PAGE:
sustained diplomatic courtship that according to Phnom Penh diplomats poses a challenge

to Wash-ington's long-standing power in the region by asserting Cambodia as part

of "China's backyard".

After his May 19 meeting with Li Peng, Hun Sen, who had just requested a further

$60 million in aid, heaped praise on China, claiming that "...they never interfere

with a country's internal affairs" in contrast to western donors and Japan who

have attempted to link aid to good government, respect for human rights, and military

and civil service reforms.

In a 1988 essay, Hun Sen wrote "China is the root of all that is evil in Cambodia",

referring both to its support of the KR regime and the $300 million Beijing annually

lavished on the KR insurgency in the 1980s. It can only be assumed that at the time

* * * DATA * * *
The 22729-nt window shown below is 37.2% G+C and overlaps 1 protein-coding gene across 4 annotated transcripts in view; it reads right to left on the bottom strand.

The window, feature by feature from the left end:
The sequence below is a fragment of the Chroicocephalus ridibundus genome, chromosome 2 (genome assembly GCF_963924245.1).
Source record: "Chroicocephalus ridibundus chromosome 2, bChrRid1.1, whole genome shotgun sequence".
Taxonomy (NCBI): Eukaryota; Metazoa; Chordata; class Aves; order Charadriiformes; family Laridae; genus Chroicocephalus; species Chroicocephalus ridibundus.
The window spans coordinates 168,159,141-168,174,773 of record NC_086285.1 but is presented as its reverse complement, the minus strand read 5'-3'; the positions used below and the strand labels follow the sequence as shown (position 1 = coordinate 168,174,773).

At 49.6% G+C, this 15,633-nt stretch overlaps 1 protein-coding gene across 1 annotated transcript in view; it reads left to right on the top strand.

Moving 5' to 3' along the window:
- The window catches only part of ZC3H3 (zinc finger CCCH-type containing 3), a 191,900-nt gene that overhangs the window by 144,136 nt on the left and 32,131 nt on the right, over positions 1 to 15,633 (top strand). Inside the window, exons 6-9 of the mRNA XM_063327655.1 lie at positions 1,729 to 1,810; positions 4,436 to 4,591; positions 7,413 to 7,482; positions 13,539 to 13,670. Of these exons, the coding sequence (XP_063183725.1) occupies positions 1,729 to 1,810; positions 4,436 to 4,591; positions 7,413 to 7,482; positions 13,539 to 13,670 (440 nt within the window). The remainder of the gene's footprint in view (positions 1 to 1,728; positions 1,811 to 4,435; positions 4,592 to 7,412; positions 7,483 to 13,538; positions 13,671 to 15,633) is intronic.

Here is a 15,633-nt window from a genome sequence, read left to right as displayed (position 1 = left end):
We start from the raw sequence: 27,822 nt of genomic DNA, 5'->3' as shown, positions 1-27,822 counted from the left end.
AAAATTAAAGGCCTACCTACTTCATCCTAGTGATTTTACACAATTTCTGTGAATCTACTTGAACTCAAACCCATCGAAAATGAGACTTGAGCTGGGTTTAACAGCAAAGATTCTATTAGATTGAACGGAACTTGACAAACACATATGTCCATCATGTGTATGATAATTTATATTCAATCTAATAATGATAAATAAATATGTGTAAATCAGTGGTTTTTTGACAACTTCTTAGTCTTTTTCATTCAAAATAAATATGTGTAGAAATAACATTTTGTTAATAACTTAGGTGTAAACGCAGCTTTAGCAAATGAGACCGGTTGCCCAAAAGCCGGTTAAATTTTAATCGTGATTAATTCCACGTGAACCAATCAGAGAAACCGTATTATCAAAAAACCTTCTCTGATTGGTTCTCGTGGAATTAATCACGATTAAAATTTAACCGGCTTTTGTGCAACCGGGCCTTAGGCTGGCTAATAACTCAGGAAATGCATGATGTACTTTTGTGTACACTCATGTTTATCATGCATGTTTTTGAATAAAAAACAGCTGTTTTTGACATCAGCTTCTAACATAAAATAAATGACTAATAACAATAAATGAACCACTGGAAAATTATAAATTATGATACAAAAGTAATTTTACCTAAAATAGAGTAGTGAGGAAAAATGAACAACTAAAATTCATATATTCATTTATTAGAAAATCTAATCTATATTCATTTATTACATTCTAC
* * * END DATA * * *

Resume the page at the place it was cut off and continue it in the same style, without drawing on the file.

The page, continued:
the Prime Minister was less magnanimous about China's avowed "non-interference"


On the subject of the KR tribunal, the Cambodian PM insists that "China does

not talk about this issue" and that it was never discussed.

Hun Sen has never publicly admitted to any Chinese pressure on this issue, but diplomats

and former UN human rights rapporteur Thomas Hamm-arberg insist that the prime minister

has confided privately that Beijing has engaged in frenetic lobbying of the government,

but more in the form of secret diplomacy than bringing up the topic during high-profile


A clear pattern has emerged in the frustrating stop-go process towards a tribunal.